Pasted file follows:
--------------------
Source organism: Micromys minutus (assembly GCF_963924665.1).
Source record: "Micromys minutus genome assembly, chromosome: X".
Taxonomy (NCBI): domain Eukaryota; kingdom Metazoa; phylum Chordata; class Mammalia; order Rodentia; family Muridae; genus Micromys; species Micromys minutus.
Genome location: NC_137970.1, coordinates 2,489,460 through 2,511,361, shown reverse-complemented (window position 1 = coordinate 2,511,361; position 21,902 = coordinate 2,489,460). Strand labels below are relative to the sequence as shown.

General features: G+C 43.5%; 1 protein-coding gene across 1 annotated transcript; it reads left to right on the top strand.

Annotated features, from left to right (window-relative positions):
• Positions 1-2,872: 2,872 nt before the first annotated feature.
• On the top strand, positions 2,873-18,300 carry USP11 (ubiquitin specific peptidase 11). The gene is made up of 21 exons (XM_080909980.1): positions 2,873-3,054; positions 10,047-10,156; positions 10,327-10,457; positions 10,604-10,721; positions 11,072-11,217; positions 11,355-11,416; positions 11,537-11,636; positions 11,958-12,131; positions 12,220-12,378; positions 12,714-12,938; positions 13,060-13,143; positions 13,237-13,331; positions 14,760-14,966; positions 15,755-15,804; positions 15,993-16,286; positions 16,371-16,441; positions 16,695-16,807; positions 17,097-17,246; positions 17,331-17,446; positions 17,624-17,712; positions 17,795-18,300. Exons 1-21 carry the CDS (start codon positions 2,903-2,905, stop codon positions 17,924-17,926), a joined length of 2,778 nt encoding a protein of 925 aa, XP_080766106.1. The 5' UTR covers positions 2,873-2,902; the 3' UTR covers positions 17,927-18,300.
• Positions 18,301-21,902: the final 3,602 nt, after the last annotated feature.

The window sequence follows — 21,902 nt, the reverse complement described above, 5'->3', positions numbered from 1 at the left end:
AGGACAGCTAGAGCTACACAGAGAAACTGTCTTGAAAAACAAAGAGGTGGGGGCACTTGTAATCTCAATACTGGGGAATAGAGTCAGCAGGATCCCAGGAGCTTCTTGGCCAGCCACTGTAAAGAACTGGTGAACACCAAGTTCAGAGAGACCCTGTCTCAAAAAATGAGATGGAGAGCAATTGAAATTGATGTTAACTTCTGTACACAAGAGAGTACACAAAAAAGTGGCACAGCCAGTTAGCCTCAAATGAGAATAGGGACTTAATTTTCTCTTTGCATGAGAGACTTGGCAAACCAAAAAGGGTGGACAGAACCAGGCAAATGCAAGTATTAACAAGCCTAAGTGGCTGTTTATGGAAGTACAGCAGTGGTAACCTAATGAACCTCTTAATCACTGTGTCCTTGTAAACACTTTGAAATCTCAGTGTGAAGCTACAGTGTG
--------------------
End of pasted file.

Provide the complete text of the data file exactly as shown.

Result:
Source organism: Micromys minutus (assembly GCF_963924665.1).
Source record: "Micromys minutus genome assembly, chromosome: X".
Taxonomy (NCBI): domain Eukaryota; kingdom Metazoa; phylum Chordata; class Mammalia; order Rodentia; family Muridae; genus Micromys; species Micromys minutus.
Genome location: NC_137970.1, coordinates 2,489,460 through 2,511,361, shown reverse-complemented (window position 1 = coordinate 2,511,361; position 21,902 = coordinate 2,489,460). Strand labels below are relative to the sequence as shown.

General features: G+C 43.5%; 1 protein-coding gene across 1 annotated transcript; it reads left to right on the top strand.

Annotated features, from left to right (window-relative positions):
• Positions 1-2,872: 2,872 nt before the first annotated feature.
• On the top strand, positions 2,873-18,300 carry USP11 (ubiquitin specific peptidase 11). The gene is made up of 21 exons (XM_080909980.1): positions 2,873-3,054; positions 10,047-10,156; positions 10,327-10,457; positions 10,604-10,721; positions 11,072-11,217; positions 11,355-11,416; positions 11,537-11,636; positions 11,958-12,131; positions 12,220-12,378; positions 12,714-12,938; positions 13,060-13,143; positions 13,237-13,331; positions 14,760-14,966; positions 15,755-15,804; positions 15,993-16,286; positions 16,371-16,441; positions 16,695-16,807; positions 17,097-17,246; positions 17,331-17,446; positions 17,624-17,712; positions 17,795-18,300. Exons 1-21 carry the CDS (start codon positions 2,903-2,905, stop codon positions 17,924-17,926), a joined length of 2,778 nt encoding a protein of 925 aa, XP_080766106.1. The 5' UTR covers positions 2,873-2,902; the 3' UTR covers positions 17,927-18,300.
• Positions 18,301-21,902: the final 3,602 nt, after the last annotated feature.

The window sequence follows — 21,902 nt, the reverse complement described above, 5'->3', positions numbered from 1 at the left end:
AGGACAGCTAGAGCTACACAGAGAAACTGTCTTGAAAAACAAAGAGGTGGGGGCACTTGTAATCTCAATACTGGGGAATAGAGTCAGCAGGATCCCAGGAGCTTCTTGGCCAGCCACTGTAAAGAACTGGTGAACACCAAGTTCAGAGAGACCCTGTCTCAAAAAATGAGATGGAGAGCAATTGAAATTGATGTTAACTTCTGTACACAAGAGAGTACACAAAAAAGTGGCACAGCCAGTTAGCCTCAAATGAGAATAGGGACTTAATTTTCTCTTTGCATGAGAGACTTGGCAAACCAAAAAGGGTGGACAGAACCAGGCAAATGCAAGTATTAACAAGCCTAAGTGGCTGTTTATGGAAGTACAGCAGTGGTAACCTAATGAACCTCTTAATCACTGTGTCCTTGTAAACACTTTGAAATCTCAGTGTGAAGCTACAGTGTG